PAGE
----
For most people, an automobile is something they fill with fuel that moves them from place to place. But have you ever stopped and thought, How does it do that? What makes it move? How does an engine work, exactly?
Specifically, an internal-combustion engine is a heat engine in that it converts power from the heat of burning gas into mechanical work, or torque. That torque is carried out to the wheels to make the car move. And unless you’re using a historical two-stroke Saab (which feels like a vintage chain saw and belches oily smoke out its exhaust), your engine works on the equal simple principles whether or not you are wheeling a Maruti or a Ferrari.
Engines have pistons that pass up and down in inner metal tubes known as cylinders. When using a bicycle your legs circulate up and down to move the pedals. Pistons are connected through rods (they are like your shins) to a crankshaft, and that they move up and down to spin the engine’s crankshaft, the same manner your legs spin the bike’s pedals which in turn powers the bike’s drive wheel or car’s pressure wheels. Depending on the vehicle, there are could be 2 to 12 cylinders in its engine, with a piston moving up and down in each.
1. Where the engine power comes from
- What powers the one’s pistons up and down are lots of tiny managed explosions occurring each minute, created by mixing fuel with oxygen and igniting the mixture.
- Each time the fuel ignites it is referred to as the combustion, or power, stroke.
- The heat and expanding gases from this mini-explosion push the piston down in the cylinder.
- Almost all of the cutting-edge internal-combustion engines are of the four-stroke variety.
- Beyond the combustion stroke, which pushes the piston down from the top of the cylinder, there are 3 different strokes: consumption, compression, and exhaust.
- Engines need air (particularly oxygen) to burn fuel.
- During the consumption stroke, valves open to allow the piston to behave like a syringe because it acts downward, drawing in ambient air through the engine’s consumption system.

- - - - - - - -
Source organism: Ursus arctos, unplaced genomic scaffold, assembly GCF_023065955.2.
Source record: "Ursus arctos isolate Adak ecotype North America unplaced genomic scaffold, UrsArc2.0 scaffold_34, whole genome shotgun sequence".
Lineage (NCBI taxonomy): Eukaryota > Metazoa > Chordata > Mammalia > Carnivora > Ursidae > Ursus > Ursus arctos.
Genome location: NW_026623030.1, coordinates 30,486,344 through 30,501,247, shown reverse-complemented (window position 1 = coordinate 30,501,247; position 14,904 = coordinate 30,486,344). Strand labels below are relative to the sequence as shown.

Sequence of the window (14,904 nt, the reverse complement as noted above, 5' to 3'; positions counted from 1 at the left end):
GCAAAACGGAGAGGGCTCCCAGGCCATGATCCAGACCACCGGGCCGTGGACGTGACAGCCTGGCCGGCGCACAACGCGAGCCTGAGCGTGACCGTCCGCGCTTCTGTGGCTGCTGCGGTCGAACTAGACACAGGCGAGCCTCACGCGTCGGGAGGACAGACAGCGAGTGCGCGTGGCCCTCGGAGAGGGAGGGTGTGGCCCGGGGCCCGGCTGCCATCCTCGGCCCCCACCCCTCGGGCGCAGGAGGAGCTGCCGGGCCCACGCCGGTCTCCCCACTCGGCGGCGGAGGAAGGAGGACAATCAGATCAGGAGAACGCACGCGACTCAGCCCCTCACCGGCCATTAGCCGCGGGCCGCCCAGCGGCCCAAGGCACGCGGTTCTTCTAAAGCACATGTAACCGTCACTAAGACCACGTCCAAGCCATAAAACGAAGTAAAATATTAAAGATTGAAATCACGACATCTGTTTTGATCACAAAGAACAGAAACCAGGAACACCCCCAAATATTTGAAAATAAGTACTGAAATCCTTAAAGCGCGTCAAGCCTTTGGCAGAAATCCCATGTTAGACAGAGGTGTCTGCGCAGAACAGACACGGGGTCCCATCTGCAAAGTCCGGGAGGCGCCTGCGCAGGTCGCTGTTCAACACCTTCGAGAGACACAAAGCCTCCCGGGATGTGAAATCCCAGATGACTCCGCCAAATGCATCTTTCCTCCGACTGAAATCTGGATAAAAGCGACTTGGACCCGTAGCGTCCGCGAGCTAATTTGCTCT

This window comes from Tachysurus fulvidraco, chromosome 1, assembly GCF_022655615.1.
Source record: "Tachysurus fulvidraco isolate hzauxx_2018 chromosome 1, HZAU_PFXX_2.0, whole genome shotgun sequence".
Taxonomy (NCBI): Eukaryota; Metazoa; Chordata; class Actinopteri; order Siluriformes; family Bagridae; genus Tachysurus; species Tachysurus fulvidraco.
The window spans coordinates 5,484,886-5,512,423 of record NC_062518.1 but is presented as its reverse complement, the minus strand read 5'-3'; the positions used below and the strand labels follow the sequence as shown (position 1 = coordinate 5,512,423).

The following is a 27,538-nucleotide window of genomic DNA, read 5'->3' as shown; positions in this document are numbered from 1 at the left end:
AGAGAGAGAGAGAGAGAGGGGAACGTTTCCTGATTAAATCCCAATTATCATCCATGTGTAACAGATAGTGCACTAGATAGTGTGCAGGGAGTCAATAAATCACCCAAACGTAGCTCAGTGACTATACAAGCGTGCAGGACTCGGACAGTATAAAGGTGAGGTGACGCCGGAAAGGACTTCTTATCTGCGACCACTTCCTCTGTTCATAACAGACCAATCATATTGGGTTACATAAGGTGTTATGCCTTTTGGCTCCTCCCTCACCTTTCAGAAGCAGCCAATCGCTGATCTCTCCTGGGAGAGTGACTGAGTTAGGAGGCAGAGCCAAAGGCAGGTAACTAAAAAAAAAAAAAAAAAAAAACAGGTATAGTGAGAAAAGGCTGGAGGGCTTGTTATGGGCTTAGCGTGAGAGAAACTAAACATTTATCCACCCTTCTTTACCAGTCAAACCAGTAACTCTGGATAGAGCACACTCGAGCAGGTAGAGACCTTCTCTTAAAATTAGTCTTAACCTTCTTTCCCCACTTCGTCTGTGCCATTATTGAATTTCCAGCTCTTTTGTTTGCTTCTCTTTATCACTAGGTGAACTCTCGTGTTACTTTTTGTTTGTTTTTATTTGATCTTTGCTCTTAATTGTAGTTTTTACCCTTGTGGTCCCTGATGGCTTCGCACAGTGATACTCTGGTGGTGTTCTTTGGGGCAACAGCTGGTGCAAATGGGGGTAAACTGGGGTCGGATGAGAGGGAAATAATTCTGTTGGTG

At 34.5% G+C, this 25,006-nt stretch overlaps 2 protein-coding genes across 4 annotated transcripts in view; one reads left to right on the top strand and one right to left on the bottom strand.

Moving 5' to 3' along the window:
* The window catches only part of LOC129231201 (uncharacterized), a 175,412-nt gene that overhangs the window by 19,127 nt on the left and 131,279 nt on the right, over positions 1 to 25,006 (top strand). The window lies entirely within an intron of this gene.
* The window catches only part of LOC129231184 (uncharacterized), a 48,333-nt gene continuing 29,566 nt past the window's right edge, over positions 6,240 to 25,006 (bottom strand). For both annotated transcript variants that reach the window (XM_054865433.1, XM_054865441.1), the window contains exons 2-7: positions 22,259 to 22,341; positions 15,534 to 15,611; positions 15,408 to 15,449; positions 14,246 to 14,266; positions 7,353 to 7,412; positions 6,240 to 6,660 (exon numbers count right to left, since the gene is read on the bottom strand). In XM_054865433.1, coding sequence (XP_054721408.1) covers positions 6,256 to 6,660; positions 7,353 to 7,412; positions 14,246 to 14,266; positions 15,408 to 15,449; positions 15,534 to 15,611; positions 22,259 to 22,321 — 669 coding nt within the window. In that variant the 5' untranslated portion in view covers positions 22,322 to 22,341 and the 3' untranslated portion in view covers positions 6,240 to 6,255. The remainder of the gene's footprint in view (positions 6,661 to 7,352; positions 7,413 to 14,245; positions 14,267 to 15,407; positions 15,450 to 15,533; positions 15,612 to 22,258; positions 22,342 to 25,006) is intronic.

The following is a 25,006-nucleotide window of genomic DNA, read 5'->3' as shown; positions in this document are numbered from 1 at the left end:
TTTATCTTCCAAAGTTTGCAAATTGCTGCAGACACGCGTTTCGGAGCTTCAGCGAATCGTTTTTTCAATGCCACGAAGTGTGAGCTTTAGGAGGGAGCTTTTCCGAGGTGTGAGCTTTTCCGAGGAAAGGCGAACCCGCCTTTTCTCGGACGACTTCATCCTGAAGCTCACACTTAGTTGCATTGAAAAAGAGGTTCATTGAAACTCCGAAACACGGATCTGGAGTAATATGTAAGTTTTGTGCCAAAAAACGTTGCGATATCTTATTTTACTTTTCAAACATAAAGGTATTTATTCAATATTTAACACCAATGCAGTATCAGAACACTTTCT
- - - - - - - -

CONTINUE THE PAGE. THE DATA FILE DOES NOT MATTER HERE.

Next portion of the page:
- When the piston reaches the lowest of its stroke, the intake valves close, effectively sealing the cylinder for the compression stroke, that’s inside the opposite path as the consumption stroke.
- The upward motion of the piston compresses the consumption charge.
2. The four strokes of a four-stroke engine
- In most modern-day contemporary engines, gas is injected at once into the cylinders to the top of the compression stroke. (Other engines premix the air and fuel at some point of the intake stroke.)
- In either case, just before the piston reaches the top of its travel, referred to as top dead center, spark plugs ignite the air and fuel mixture.
- The resulting expansion of hot, burning gases pushes the piston within the opposite course (down) for the duration of the combustion stroke.
- This is the stroke that receives the wheels on your vehicle rolling, just like while you push down on the pedals of a bike.
- When the combustion stroke reaches the bottom end center, exhaust valves open to permit the combustion gases to get pumped out of the engine (like a syringe expelling air) because the piston comes up again.
- When the exhaust is expelled it continues through the car’s exhaust device before exiting from the back of the vehicle.
- The exhaust valves close at the top dead center, and the whole process starts over again.
- In a multicylinder vehicle engine, the individual cylinders’ cycles are offset from each other and sufficiently spaced so that the combustion strokes do no longer occur simultaneously.
- This is done so that the engine is as balanced and smooth as possible.
- But no longer all engines are created equal.
- They come in many shapes and sizes.
- Most vehicle engines arrange their cylinders in a straight line, which includes an inline-four or combine two banks of inline cylinders in a V, as in a V-6 or a V-8.
- Engines are also classified considering their size, or displacement, which is the combined volume of an engine’s cylinders.
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